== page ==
When Do Spotted Seatrout Succumb to Winterkill?
When Low Water Temperatures Turn Lethal
Seatrout fishing is in full swing in eastern North Carolina. Quite a few anglers consider it their favorite time to fish, maybe because trips usually take place on cold, brisk days as opposed to the summertime heat. But, the water also is much cooler in the winter. How cold is too cold for spotted — commonly called “speckled” — seatrout?
Spotted seatrout can experience winterkill — mortality due to a low water temperature. This phenomenon is particularly relevant to North Carolina, which constitutes the northernmost area in the species’ range. However, little is known about winterkill on adult seatrout populations. How much cold weather leads to winterkill? A better understanding of the occurrence in North Carolina will allow for more successful management of the species.
What did they study?
Spotted seatrout caught in North Carolina were tagged and tracked using telemetry techniques over the course of three winters from 2009 to 2012. The winter weather varied from year-to-year. Several factors, including whether the fish moved or not over a predefined period, determined whether a fish suffered natural mortality. To estimate natural mortality, fishing mortality, and emigration, researchers input their data into a capture-recapture model. This method to estimate population size is appropriate for use when it’s not possible to count all the fish within a population.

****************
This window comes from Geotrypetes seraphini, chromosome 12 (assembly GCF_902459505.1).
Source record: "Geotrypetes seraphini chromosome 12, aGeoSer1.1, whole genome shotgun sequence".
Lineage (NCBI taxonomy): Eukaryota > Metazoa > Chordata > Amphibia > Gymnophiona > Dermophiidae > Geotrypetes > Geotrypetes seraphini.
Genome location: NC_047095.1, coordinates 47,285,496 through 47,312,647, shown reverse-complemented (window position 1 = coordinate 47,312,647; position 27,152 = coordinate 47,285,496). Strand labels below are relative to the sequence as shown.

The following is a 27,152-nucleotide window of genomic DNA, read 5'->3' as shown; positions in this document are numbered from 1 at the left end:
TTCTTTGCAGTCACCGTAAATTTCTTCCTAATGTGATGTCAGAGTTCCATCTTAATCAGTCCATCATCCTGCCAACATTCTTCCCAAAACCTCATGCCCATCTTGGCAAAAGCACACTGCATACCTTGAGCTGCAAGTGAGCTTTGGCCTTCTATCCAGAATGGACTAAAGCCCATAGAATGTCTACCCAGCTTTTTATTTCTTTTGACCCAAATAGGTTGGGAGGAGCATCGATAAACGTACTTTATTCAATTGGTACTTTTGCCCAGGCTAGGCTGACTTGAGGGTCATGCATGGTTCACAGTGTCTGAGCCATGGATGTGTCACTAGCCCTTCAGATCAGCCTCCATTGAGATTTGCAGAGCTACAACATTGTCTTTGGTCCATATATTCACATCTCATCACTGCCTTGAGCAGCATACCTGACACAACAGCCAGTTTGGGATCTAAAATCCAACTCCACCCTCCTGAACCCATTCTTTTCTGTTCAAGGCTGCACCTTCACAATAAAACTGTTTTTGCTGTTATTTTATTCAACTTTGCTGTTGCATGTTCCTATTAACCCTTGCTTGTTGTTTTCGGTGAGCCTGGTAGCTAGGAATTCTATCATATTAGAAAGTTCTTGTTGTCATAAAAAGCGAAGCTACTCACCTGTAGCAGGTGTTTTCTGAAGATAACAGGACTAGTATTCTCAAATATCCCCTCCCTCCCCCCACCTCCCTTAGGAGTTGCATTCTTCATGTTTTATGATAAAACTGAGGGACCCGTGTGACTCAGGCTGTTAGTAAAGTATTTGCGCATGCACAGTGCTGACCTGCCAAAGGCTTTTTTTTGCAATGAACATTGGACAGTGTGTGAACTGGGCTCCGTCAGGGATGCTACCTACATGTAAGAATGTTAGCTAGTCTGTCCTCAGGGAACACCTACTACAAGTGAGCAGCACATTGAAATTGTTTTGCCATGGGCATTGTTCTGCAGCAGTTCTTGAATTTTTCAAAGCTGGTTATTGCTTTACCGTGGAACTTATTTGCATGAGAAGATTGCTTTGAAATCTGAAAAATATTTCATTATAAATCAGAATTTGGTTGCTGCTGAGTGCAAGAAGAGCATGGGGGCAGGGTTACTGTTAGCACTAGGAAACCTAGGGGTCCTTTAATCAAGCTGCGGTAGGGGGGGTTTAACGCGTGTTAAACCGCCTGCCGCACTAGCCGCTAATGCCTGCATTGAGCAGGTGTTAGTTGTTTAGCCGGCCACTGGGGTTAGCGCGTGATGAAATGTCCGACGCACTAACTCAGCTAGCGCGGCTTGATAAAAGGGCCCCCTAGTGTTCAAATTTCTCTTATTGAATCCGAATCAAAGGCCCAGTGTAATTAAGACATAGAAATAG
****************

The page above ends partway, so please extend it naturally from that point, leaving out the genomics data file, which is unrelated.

What did the results show?
Spotted seatrout winterkill events happened when water temperatures were below 44.6oF (7oC). Severe winters — which included many days of water temperatures below 44.6oF — caused more natural mortality than mild winters. During the two severe winters of 2009-2010 and 2010-2011, 7 of 34 fish and 6 of 9 tagged fish, respectively, died naturally. In the mild winter of 2011-2012, only 1 fish of 65 died naturally.
What else did they find?
Monitoring telemetry-tagged fish while documenting changes in the environment is an effective approach at determining lethal environmental limits.
In Pungo Creek, North Carolina, some refuge habitats potentially could provide shelter for fish, because these areas contain sections of deep water that likely remain warmer during cold weather events.
Summary compiled by Anna Greene and Scott Baker
Above photo courtesy of Tim Ellis
The text from Hook, Line & Science is available to reprint and republish at no cost with this attribution: Hook, Line & Science, courtesy of Scott Baker and Sara Mirabilio, North Carolina Sea Grant.